Wasserkraftwerk Raffelberg

Raffelbergbrücke, 45468 Mülheim an der Ruhr

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listed building


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Architekt Hans Großmann Architekt Arthur Pfeifer Siemens-Schuckert-Werke

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Wasserkraftwerk Raffelberg

Wasserkraftwerk Raffelberg an der Ruhr was built by architects Arthur Pfeifer and Hans Großmann, as was the adjacent power plant Kahlenberg.
The plant at the ideally situated Raffelberg lock was “to save 2,200 wagon loads of coal”.
The plant was built between 1922 and 1925; the technical equipment was based upon plans provided by Berlin’s Siemens-Schuckert-Werke. Four Francis turbines with vertical shafts were installed and coupled with the three-phase generators. The generated three-phase current of 5,000V was fed into the local Speldorf grid and, after, transformation to 25kV, into the RWE power grid. Friedrich-Wilhelms-Hütte in Mülheim (Deutsch-Lux-Konzern) was also supplied from Raffelberg.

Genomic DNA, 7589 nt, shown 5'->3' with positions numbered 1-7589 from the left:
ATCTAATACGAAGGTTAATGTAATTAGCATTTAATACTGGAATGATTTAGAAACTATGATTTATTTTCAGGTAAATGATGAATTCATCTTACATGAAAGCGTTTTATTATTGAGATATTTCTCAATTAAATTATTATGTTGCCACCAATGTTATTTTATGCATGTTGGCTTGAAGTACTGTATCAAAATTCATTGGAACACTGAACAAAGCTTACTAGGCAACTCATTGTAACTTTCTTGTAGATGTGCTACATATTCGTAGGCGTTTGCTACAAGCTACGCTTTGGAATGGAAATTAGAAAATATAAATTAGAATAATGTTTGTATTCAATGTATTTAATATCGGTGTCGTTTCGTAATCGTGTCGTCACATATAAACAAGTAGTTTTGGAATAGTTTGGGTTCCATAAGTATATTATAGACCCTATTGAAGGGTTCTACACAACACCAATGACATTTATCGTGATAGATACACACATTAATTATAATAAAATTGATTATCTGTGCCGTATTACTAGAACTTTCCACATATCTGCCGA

In the course of an expansion of the energy supply after WWII, at the beginning of the 1960s, the three-phase generators were refitted for 10,000V. The staff-intensive work, however, put a question mark behind the plant’s economic efficiency, and in the mid-1970s the turbines’ controls were automated in accordance with plans provided by the Heidenheim-based company Voith. A full automation, including the electrical part of the plant, is in the pipeline. The plant has been listed since 1986.

Author: Route der Industriekultur
Last changed on 13.07.2021


Engineering » Water Management

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